God spoke to the conscience of the citizens of Ukraine and the Holy Spirit guided hundreds of thousands of men and women, the young and the elderly, to stand together on the Maidan in prayer for the nation. “Enough! Let us end the corruption and systemic injustice!” While affirming human dignity the nation experienced authentic ecumenism in action: a desire for full and visible Christian unity. A new unity, a new solidarity, a new responsibility for a renewed country. “This very day I appoint you over nations and empires, to dig up and pull down, to destroy and demolish, to build and plant” (Jer 1:10).
Two years ago, by means of peaceful protest of millions throughout the country, accompanied by the prayer of Ukraine’s religious communities—Orthodox, Greek and Roman Catholic, Protestant, Jewish, Muslim—the people said: “Enough! We will be free. We want to live without fear and corruption, to live with justice. We have dignity.” People came to realise that their dignity is not only a function of constitutional rights but that it is indeed sacred, God’s own holy plan. The hourly prayers on the Maidan helped the protesters understand the fundamental scriptural tenet: We are created in the image and likeness of God (see Gen 1:26), and while the image cannot be destroyed, the likeness requires effort, virtue, and a determination to order society according to divine law. This manifestation of solidarity and sacrifice fascinated the world.
Not all, however, were thrilled. The new sense of freedom, dignity, and civic responsibility and prospects of association with European peoples and nations needed to be stopped: it could spread to Ukraine’s neighbors. Thus, for the last two years, the entire Ukrainian nation is being punished by its northern neighbor nostalgic for the Soviet legacy of imperial grandeur. Such hegemony can be maintained only through fear, intimidation, and control of the media. It requires a disregard for human rights and freedom of conscience. The punishment meted out to Ukrainians for their audacity to be free is brutal, cynical, and manipulative. The agenda of abuse seeks international legitimization and cultivates enmity towards and rejection of the will of the people of Ukraine. It seeks to stop the development of civil society and the establishment of true rule of law.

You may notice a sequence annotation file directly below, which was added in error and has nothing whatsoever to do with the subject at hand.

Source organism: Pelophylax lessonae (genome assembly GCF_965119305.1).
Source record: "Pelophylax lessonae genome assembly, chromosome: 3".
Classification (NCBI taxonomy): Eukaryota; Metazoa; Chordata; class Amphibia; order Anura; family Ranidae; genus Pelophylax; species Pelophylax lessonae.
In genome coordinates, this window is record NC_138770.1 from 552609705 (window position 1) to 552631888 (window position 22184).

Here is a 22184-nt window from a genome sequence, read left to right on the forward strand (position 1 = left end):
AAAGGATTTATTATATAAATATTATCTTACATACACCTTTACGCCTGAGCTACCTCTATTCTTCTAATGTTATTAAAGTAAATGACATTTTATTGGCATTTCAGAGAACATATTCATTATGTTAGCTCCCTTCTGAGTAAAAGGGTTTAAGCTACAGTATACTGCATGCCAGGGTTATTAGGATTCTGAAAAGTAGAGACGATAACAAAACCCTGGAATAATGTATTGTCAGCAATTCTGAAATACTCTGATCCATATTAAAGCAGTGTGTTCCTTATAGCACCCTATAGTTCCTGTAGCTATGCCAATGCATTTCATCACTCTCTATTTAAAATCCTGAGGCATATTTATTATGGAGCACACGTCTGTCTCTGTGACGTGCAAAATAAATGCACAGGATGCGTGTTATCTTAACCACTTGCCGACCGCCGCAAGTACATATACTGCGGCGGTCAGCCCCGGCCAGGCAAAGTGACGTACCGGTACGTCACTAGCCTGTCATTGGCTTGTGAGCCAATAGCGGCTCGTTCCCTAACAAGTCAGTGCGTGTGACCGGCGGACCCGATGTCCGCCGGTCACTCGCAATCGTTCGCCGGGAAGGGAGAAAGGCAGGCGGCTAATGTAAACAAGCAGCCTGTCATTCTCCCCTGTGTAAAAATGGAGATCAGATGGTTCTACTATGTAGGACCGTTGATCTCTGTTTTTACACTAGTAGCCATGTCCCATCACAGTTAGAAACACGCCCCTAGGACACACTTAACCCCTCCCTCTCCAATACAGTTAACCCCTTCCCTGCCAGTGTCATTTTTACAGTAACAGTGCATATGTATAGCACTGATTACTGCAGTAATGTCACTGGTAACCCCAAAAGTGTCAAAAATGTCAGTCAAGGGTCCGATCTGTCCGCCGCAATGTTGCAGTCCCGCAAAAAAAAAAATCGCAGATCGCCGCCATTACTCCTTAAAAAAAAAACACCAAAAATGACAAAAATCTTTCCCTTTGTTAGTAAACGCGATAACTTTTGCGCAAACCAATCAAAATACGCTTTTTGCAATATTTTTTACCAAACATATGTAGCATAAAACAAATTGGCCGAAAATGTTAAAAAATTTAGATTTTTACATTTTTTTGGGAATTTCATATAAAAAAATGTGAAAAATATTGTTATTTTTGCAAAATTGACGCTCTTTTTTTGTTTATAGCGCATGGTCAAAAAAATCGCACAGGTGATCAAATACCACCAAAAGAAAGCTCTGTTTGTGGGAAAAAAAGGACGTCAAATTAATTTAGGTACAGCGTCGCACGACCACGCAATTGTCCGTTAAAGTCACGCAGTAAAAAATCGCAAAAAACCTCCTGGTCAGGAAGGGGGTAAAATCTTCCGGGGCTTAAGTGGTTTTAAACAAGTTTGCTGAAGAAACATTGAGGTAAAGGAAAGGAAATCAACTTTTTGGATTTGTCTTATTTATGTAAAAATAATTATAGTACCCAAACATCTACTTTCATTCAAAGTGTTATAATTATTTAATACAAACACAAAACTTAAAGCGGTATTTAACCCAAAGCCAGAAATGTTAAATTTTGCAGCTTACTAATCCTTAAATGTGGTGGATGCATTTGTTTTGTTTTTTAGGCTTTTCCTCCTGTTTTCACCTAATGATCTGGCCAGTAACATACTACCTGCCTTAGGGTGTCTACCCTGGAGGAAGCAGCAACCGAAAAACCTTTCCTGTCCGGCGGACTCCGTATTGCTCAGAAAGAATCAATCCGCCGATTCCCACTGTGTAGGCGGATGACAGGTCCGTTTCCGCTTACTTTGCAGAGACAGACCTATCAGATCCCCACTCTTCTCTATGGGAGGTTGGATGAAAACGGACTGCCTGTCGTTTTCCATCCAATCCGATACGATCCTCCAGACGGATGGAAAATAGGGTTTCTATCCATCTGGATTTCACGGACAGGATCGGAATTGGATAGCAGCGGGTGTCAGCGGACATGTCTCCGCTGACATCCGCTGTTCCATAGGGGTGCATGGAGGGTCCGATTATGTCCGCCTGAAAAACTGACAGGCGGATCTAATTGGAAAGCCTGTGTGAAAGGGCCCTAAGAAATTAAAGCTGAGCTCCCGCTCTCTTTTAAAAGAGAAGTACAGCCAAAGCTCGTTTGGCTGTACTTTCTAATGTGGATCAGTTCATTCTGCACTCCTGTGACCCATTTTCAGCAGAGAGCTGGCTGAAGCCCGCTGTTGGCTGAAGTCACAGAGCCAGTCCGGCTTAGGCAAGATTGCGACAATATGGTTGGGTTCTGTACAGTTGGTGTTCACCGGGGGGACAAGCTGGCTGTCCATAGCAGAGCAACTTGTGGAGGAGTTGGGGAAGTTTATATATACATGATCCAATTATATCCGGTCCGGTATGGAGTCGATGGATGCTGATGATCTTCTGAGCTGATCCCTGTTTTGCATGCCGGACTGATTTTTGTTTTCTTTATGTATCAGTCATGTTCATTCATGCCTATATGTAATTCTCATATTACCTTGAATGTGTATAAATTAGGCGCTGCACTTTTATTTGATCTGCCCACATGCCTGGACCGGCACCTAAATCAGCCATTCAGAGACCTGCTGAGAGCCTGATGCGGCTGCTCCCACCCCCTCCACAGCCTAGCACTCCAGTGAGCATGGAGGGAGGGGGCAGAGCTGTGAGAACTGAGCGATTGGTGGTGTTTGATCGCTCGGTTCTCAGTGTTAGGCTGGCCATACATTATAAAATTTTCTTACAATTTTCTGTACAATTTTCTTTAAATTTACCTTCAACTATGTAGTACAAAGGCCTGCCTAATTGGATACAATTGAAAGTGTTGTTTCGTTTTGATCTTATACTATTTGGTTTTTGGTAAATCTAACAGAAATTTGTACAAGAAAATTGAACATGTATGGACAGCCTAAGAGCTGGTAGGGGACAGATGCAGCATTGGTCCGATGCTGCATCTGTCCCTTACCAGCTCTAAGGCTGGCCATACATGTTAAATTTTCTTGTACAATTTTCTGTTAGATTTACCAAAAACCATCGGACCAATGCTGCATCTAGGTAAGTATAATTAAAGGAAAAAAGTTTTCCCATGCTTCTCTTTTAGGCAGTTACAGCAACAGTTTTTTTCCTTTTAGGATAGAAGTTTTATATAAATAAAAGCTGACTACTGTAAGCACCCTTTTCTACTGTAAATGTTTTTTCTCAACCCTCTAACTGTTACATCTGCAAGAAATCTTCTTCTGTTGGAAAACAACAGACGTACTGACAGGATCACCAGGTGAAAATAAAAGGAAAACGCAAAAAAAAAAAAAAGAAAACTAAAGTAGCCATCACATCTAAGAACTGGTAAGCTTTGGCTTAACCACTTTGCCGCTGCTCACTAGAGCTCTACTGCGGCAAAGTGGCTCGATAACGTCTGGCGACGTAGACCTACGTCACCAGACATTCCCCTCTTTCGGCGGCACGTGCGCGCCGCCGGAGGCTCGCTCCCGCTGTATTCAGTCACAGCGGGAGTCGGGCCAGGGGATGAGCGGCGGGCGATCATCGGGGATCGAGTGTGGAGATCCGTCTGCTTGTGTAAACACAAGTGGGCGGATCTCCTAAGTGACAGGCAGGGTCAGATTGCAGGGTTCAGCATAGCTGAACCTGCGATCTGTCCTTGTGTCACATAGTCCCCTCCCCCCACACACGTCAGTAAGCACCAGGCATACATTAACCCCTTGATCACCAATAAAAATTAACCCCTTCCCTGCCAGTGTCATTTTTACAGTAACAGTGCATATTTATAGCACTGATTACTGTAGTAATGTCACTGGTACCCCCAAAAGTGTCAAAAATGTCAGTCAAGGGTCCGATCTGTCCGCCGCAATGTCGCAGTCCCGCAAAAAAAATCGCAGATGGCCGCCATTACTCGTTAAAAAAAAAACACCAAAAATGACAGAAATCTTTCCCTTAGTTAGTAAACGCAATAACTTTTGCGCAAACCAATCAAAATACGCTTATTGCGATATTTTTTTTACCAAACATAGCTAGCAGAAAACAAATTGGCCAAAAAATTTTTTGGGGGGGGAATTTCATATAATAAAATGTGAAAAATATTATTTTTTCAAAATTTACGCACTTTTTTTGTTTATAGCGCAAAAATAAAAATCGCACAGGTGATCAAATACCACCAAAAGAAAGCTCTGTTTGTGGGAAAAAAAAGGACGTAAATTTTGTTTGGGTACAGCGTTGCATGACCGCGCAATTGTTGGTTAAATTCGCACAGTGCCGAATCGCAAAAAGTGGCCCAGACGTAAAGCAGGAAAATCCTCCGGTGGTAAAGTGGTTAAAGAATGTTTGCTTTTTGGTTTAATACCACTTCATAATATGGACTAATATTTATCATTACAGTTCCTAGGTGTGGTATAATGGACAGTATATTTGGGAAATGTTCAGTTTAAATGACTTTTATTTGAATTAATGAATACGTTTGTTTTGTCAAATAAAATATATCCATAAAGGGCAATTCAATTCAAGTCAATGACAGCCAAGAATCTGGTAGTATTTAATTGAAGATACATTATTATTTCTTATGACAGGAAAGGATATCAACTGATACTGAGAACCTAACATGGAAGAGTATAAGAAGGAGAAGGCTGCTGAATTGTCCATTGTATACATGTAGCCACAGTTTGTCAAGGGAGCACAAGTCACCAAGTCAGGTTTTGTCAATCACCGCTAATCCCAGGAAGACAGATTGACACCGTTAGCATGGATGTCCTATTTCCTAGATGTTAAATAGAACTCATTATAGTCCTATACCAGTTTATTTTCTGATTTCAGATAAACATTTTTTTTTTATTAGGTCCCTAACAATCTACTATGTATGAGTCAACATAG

The Head of the Ukrainian Greek Catholic Church and the members of the Permanent Synod came to Rome to meet His Holiness Pope Francis to share a message from their flock and the entire Ukrainian nation. This message needs to be fully understood by the global Christian family and the international community: We are under violent foreign invasion and we need your moral leadership and charitable help.
Officially nearly 10,000 persons have been killed; unofficially many more. Tens of thousands have been maimed and injured. There are 5 million people directly affected by the war, of which almost half have become refugees. Nearly 2 million are internally displaced, including almost 300,000 children. Up to half a million people have been forced out of the country in the last two years. For any person of faith or good will these people are not a mere statistic—each is a father or mother, brother or sister, neighbor, child or friend.
Ukraine is enduring a mounting humanitarian crisis, the greatest in Europe since the end of the World War II. The effects of two years of hybrid war have put hundreds of thousands into post-traumatic shock from which it will take decades to recover. Virtually the entire population has been impoverished. The currency of the country has been reduced to one-third of the value it held two years ago. The necessary economic reforms—conditions for international financial assistance—include a 350% increase in heating costs for most citizens. It is important not to forget: Ukraine has a cold climate…